[Capt. Hutton states that there is no evidence to show that the Laughing Owl was formerly more plentiful than it now is, or that it has almost totally disappeared. Of the former fact I have abundant evidence in the accounts given by the Maoris. As to its present scarcity, it may be sufficient to state that I have never heard of more than a dozen specimens, and have never seen but one living example. Capt. Hutton does not state that he has ever met with the bird outside of a museum; and the peculiar sound, “like two branches of a tree rubbing together,” which he has so often heard in the forest, may, I think, be accounted for in a very simple manner.]

Stringops habroptilus.

“Dr. Buller's mistake in supposing that the superficial analogy of the facial disk of this bird to that of an Owl, as well as the softness of its plumage and its nocturnal habits, seem ‘to prove that it supplies in the grand scheme of nature the connecting link between the Owls and Parrots,’ has been already

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pointed out (Ann. Nat. Hist., 1872, p. 477), so that I have only to record my total dissent from Dr. Buller's views. Dr. Buller also states that this ‘bird is known to be a ground-feeder, with a voracious appetite, and to subsist chiefly on mosses.’ That it may sometimes eat moss is probable; but I have tried in vain to induce it to do so in captivity, and one that escaped in a garden in Auckland remained for a fortnight in a clump of pine trees feeding on the flowers, and was never seen to descend to the ground. He also states that ‘there is no physiological reason why the Kakapo should not be as good a flier as any other Parrot.’ I should have thought that the small pectoral muscles, almost total absence of keel on the sternum, and soft primary feathers of the wing, were quite sufficient physiological reasons.”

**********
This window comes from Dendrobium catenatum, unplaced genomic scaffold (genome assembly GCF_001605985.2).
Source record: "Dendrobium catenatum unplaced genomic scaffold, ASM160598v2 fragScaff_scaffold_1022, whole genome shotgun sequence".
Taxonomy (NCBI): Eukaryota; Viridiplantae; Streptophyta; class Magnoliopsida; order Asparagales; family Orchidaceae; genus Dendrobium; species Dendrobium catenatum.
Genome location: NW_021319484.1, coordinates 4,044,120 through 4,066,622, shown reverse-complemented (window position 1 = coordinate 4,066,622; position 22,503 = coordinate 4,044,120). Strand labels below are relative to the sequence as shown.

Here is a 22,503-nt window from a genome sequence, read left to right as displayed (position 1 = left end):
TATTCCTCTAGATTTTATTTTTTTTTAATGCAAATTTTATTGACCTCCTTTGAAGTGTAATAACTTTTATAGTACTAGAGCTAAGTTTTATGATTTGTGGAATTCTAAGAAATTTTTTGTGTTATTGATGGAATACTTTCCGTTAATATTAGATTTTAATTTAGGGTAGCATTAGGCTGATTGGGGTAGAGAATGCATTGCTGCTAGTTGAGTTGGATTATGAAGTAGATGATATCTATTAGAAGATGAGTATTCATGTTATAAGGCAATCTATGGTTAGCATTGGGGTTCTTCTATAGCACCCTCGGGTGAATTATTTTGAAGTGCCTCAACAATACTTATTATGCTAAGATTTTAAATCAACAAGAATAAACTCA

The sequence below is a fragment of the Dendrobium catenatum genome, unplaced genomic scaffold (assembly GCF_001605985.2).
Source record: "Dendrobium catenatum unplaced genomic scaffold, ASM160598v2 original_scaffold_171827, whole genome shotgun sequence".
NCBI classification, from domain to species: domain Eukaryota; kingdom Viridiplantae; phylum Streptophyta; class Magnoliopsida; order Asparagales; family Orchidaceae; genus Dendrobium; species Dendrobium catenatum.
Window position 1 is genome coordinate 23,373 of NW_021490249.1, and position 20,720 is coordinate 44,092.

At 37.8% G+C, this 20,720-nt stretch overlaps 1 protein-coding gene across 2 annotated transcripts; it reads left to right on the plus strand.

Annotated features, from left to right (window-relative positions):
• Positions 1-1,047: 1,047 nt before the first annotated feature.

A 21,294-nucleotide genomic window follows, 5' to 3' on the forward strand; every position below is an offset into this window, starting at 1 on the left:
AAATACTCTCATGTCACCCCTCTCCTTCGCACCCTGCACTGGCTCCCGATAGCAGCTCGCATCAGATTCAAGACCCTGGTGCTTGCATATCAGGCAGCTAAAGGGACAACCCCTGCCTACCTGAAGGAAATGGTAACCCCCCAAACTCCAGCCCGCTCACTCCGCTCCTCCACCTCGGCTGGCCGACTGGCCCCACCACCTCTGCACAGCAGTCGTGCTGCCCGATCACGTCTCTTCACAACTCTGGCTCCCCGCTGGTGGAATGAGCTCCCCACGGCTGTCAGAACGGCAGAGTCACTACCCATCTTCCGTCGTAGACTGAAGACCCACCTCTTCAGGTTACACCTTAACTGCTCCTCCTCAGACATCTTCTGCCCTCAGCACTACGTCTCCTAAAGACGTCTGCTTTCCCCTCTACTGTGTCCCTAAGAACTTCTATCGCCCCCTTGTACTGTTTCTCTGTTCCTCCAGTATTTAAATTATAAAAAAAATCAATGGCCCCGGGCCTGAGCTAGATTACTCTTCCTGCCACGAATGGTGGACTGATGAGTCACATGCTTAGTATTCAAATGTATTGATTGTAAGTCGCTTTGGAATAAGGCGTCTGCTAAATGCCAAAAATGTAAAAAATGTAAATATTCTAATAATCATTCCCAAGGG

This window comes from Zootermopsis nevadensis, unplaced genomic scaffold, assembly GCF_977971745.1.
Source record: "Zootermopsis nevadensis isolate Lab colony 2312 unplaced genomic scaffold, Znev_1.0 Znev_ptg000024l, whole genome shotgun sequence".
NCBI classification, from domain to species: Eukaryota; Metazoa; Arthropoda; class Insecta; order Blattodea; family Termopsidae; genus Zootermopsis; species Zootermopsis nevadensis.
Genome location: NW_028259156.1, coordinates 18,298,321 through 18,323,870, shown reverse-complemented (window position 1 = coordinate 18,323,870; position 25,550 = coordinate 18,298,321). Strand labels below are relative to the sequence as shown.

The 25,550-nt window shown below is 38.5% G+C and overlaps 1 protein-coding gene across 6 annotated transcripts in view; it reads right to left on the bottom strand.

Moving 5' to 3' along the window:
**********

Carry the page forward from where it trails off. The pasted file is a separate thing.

[Captain Hutton ought to have quoted the whole of the sentence, for I stated that “in all the essential characteristics of structure it is a true Parrot.” My statement that this species subsists chiefly on mosses rests on the authority of Dr. Haast, who has collected and dissected far more specimens than any other person in the colony, and whose close study of the bird in its native haunts is sufficiently manifest from the paper which appeared in “The Ibis” (1864, pp. 340–346). Captain Hutton does not inform us what particular kind of moss he offered in vain to his captive bird. My statement that “there is no physiological reason why the Kakapo should not be as good a flier as any other Parrot,” must of course be read with the context. My argument was, that disuse, under the usual operation of the laws of nature, had, in process of time, occasioned this physical disability of wing.]

Nestor occidentalis.

“I agree with Dr. Finsch that this species must be united with N. meridionalis.”

[I am very doubtful myself about this species, and Dr. Finsch may, therefore, be right in uniting it to Nestor meridionalis. (See my remarks “Birds of New Zealand,” p. 50.) I have in my possession, however, a note from Captain Hutton, declaring himself in favour of N. occidentalis as a species distinguishable from N. meridionalis “by having the upper mandible more compressed and flat on both sides, with the tooth further out, and the lower mandible not reaching it.”

For my own part, I attach very little importance to these variations in the character of the bill, for that member is more or less variable in all the members of the genus Nestor.]

Heteralocha acutirostris.

“The tongue of this bird is not, according to my observations, ‘bifurcate at the tip,’ nor is it ‘furnished with minute barbs,’ but is deeply fringed at the tip, and slightly so down each side for about a third of its length.”